But Epstein’s heart remained in the pure sciences. He was fascinated by fundamental questions on the one hand and, on the other, eager to apply scientific theory to the real world. It was this combination that drew him to Nowak. For not only was Epstein eager to probe a brilliant mind about the origins of life, but, with his connections at Harvard, he was able to provide Nowak a powerful platform to put groundbreaking medical research into immediate practice.
One of the major diseases that the program studies is human cancer. In 2012, Nowak and two postdoctoral students, Benjamin Allen and Ivana Bozic, developed the first mathematical model of how human colon-cancer cells evolve and specifically how they become immune to inhibitor-drug therapy. Their research was conducted at the request of the Pathology and Oncology Department at Johns Hopkins University. The department was trying to understand how the KRAS gene in colon-cancer cells becomes activated after inhibitor-drug therapy, making the cells resistant to treatment.
By developing a mathematical model of the growth of colon-cancer cells, Nowak and his team showed that the KRAS gene is not actually activated or “switched on” by inhibitor therapy; rather, a small percentage of colon-cancer cells with an already activated KRAS gene are immune from the start and come to predominate as the other cancer cells are destroyed by the inhibitor drug. The discovery was critical in changing the approach to inhibitor-drug therapy. Instead of applying drugs in sequence to fight secondary and tertiary resistance, the researchers at Johns Hopkins are now exploring the effects of using a cocktail of inhibitor drugs to capture all colon-cancer cell types: those with the activated KRAS gene and those without. The same tailored approach is underway for other cancers.
#page#In 2010, Ivana Bozic and Martin Nowak co-authored a pivotal mathematical study that showed that most solid tumors contain 40 to 100 genetic mutations, but that on average only 5 to 15 of those actually drive tumor growth. The findings were essential to the researchers at Johns Hopkins and elsewhere because they demonstrated the importance of isolating a key minority of mutated tumor cells for effective inhibitor treatment.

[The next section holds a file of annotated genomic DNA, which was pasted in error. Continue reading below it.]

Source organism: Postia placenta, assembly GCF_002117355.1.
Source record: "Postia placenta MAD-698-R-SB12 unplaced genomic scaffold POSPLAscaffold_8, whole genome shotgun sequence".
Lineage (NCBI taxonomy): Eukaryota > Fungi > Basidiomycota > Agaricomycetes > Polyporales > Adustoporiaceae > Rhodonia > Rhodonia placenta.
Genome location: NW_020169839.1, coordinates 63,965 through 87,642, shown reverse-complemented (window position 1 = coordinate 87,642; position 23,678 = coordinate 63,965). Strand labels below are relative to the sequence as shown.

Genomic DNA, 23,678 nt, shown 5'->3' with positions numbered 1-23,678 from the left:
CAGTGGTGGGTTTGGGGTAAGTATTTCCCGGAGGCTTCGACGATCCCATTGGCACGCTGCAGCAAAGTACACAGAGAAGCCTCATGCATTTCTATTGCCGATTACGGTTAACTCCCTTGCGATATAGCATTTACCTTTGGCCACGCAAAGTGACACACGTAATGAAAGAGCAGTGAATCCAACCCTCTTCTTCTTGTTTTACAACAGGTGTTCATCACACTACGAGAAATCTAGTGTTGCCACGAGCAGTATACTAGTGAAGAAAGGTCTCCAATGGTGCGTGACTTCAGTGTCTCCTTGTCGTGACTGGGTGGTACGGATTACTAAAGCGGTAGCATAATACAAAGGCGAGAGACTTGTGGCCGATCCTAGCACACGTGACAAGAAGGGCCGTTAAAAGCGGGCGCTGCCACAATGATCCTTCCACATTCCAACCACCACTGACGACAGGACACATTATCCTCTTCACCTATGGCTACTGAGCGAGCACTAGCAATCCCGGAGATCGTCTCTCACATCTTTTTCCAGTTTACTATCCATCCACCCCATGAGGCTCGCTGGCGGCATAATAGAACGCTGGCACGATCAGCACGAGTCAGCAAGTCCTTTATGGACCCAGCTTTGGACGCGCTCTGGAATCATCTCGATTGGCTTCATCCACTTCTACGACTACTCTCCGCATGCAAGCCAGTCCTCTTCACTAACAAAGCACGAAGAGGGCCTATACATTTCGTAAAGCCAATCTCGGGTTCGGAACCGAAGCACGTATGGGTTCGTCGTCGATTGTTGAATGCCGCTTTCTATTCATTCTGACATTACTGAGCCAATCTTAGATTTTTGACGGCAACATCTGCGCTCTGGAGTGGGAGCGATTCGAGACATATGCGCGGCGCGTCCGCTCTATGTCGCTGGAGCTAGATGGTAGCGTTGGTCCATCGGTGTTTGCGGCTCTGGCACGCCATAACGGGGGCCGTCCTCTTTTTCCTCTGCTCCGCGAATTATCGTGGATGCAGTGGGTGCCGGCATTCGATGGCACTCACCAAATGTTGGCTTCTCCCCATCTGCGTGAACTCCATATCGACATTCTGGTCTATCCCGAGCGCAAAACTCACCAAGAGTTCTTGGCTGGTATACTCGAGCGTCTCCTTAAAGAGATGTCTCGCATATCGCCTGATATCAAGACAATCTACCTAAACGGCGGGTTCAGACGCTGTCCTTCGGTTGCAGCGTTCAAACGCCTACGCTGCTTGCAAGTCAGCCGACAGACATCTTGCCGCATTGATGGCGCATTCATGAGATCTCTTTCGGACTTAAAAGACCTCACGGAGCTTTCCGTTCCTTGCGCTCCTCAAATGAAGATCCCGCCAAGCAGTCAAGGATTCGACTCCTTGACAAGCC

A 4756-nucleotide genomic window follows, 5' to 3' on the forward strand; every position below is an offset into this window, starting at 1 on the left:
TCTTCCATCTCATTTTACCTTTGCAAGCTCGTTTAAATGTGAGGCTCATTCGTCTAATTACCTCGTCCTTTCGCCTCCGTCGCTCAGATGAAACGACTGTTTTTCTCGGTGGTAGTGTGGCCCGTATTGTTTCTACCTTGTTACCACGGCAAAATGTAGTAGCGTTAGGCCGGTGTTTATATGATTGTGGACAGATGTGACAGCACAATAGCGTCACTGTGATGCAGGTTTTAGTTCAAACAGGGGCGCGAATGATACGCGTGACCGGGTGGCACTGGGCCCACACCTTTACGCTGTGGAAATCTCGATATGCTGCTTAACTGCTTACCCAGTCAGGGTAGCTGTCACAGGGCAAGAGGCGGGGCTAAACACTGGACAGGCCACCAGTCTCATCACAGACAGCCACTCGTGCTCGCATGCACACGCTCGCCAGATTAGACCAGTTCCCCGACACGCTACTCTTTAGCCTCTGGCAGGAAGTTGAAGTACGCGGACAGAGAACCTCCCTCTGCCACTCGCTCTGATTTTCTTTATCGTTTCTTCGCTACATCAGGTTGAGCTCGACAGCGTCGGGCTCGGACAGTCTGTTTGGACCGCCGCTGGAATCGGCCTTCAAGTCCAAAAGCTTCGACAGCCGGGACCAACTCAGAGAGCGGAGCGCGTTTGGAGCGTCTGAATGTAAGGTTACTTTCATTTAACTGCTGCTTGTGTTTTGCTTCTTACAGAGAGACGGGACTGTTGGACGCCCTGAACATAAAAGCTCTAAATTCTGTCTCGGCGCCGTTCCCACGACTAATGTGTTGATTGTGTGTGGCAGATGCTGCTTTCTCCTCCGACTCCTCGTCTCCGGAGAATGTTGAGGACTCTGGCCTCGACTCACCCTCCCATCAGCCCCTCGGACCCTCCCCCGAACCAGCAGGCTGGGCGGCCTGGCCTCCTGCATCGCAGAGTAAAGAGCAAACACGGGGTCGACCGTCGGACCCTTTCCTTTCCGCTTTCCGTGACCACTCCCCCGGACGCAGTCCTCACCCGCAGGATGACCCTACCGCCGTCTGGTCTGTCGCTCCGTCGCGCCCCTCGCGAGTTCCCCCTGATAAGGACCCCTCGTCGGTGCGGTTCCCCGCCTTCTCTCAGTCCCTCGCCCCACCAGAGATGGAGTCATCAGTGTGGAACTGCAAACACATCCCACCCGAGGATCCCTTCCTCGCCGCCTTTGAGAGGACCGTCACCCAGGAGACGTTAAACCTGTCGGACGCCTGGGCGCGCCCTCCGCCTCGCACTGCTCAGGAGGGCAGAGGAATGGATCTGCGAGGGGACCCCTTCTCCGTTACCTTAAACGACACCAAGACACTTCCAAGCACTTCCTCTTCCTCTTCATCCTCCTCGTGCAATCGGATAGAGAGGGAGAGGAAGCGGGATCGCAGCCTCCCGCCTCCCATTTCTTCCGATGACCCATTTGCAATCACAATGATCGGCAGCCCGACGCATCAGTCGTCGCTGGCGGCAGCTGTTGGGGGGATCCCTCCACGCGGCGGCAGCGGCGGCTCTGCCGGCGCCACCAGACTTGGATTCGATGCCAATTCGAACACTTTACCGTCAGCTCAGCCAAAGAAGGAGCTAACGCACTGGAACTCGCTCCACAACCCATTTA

“Mathematics in medical research reveals patterns that are otherwise hidden,” remarked Epstein, who maintains a frequent presence at PED. “It’s exhilarating when a mathematician can determine molecular and cellular behavior with the precision of an engineer and share those findings with physicians.”
Also in 2010, PED presented to Bert Vogelstein, professor and director of the Ludwig Center for Cancer Genetics and Therapeutics at the Johns Hopkins Kimmel Cancer Center and the Howard Hughes Medical Institute, a mathematical model showing the genetic evolution of pancreatic-cancer cells from the time of initial mutation to non-primary malignant cells. What Nowak’s team had found was surprising: that pancreatic cancer, one of the most lethal forms of cancer, is not fast and furious as had been thought, but rather slow growing. In fact, given the amount and type of genetic disparity between the cellular stages, it appears that it takes about ten years for an initiating mutation to develop to a parental, non-metastatic founder cell and another six years for cells to become malignant.